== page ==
I was an archetypical progressive educator, respecting the autonomy of students and empowering them to follow their passions and not just the curriculum pacing guide. But in terms of classroom management, I was “Old School,” insisting that students “work smart and work steady” from “bell to bell.” One tradition that I passed down was my parents’ and grandparents’ admonition to “pay close attention, I’m only going to show you once.”
As with my adult mentors, my directions were accompanied with a grin. We weren’t demanding obedience but teaching the younger generation to “keep your head in the game,” to “work smart,” and to “learn how to learn.”
Perhaps the greatest failing of Baby Boomers is that we reneged on that responsibility and didn’t teach kids the habits, the mindsets, and the ethics required to learn how to learn from their cell phones. We abdicated our responsibility to teach media and digital literacy. Schools are finally being forced to confront one of our most challenging but most crucial question: How can we control digital technologies and not be controlled by them?
Jane Meredith Adams writes in Edsource about “one school’s attempt to revive the art of the face-to-face conversation. No earbuds. No head phones. No music. No photos. No bent necks. No phones.” Korematsu Middle School in the East Bay of San Fransisco had tried the normative process of restricting phoness to lunchtime and passing periods, but it became clear to the principal. “we would never do that again.”
The middle school learned the lesson that our society is still trying to duck, the “rise of cell phones and social media has created a generation that spends less time with friends and more time alone in their rooms on their phones.” As a growing body of cognitive research explains, “teenagers who spend more time online than they do with their friends are the most likely to report being lonely and feeling left out.”
To take just one example, Jean Twenge wrote in The Atlantic that research has shown, “the presence of a cell phone — even if it’s face down on the desk or in a bag, on silent — limited a person’s thinking and memory.” Other research finds, “Eighth-graders who spend 10 or more hours a week on social media are 56 percent more likely to say they’re unhappy than those who devote less time to social media.”
More than 5,000 schools have shown the documentary “Screenagers: Growing Up in the Digital Age.” The producer of “Screenagers,” who is a doctor, is prompting the conversation with children that we should have started long ago. And we as a society are reluctantly starting to probe into the role of social media plays in the dissemination of “alt facts” and our bitter conflicts over identity politics.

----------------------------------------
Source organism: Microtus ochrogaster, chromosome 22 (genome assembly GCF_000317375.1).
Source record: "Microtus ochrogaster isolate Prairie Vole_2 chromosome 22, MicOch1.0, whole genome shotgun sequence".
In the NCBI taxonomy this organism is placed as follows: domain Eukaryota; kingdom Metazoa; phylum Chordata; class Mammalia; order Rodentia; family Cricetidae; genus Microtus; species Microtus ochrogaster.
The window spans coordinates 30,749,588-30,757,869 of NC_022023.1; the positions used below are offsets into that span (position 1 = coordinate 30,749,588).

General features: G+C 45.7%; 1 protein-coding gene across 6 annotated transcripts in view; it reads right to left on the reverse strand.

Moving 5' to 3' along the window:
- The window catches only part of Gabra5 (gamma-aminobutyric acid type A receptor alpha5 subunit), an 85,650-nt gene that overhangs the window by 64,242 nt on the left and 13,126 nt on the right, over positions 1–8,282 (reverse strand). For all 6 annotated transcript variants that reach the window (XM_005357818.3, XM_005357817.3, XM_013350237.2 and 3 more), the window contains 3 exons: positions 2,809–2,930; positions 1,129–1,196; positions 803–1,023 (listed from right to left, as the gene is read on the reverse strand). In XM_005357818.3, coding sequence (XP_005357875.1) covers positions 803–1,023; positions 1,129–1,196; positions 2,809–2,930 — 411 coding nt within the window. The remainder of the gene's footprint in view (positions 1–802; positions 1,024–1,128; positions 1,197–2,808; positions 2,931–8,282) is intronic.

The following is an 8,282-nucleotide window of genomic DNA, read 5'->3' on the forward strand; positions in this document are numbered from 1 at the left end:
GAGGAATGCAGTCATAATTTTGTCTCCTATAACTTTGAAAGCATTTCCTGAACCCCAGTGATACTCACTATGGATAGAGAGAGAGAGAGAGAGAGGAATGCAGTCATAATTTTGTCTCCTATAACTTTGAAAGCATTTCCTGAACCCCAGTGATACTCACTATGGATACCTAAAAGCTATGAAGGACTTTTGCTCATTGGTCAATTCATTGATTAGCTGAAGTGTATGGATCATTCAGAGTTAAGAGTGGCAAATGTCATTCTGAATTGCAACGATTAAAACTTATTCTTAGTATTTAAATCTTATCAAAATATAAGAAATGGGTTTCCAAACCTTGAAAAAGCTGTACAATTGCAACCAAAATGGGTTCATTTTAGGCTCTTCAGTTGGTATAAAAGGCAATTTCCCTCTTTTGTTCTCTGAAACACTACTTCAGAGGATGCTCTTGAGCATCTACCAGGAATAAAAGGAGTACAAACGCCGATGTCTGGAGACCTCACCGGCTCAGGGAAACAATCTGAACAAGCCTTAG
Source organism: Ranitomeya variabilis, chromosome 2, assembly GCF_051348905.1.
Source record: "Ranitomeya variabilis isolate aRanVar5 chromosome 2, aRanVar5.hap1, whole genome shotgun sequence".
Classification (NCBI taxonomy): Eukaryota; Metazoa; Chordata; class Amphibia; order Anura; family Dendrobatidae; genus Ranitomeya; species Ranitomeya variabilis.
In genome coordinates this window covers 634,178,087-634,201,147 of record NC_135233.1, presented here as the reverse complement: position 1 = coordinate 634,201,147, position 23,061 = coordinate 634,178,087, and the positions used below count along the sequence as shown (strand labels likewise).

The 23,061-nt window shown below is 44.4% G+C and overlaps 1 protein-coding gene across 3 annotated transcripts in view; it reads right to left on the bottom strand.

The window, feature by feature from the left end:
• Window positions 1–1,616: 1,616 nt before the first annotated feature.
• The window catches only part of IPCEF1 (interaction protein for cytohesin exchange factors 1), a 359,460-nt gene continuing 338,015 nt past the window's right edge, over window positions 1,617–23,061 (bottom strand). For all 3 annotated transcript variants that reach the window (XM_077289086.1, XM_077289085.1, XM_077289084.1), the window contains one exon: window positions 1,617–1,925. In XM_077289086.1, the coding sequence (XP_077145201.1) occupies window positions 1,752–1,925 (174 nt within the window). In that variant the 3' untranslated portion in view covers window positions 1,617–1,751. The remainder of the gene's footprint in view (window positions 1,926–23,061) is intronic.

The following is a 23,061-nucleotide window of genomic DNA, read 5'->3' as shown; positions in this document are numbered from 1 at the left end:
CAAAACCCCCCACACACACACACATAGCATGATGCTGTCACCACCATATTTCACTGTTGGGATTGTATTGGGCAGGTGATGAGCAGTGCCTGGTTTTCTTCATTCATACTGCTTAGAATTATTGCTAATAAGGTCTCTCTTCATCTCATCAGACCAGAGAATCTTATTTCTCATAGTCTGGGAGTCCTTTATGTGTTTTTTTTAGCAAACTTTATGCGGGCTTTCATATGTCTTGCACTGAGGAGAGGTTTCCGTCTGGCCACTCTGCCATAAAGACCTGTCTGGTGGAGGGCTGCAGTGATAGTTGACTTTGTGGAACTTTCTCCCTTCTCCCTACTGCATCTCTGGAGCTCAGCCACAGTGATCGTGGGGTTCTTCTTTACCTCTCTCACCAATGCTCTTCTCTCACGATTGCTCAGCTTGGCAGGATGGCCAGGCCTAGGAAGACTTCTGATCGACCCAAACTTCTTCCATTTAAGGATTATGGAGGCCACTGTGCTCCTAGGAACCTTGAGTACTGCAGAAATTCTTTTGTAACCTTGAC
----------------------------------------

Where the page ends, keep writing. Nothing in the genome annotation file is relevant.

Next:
As our entire culture takes on the characteristics of Attention Deficit Disorder, it would be tempting to abandon the goal of teaching our kids to, “pay close attention.” As all of our attention spans grow shorter, it would be nice if we could toss our concentration skills on the ash heap of history. As the world speeds up, however, we must preserve at least some of our old-fashioned study skills.
Reading, for instance, is changing and we cannot hold back the tide. But the essence of literacy must be preserved – at least until we can lay a foundation for an equally profound replacement. The same applies to cultural and artistic literacy. We adults cannot predetermine what the attention spans of subsequent generations will be. Nor should we try. We should take our stand by umpiring a structured discussion on the principles that we seek to preserve. It is not up to teachers to preordain which of our favored values survive, but we must protect the integrity of the schooling process.
Finally, “Pay close attention; I’m only going to show you once,” must not be seen as an artifact of a teacher-centered world that is obsolete in a world made “flat” by technology. We must remember the key words within the spiritual context of “The Death of a Salesman.” “Attention must be paid.” We all have a moral core, and we all want attention to be paid to our humanity. The hearts of teens today are as hungry as those of preceding generations. We must appeal to their emotional centers. I doubt there is another power on earth that could pry their fingers off of their text messaging contraptions.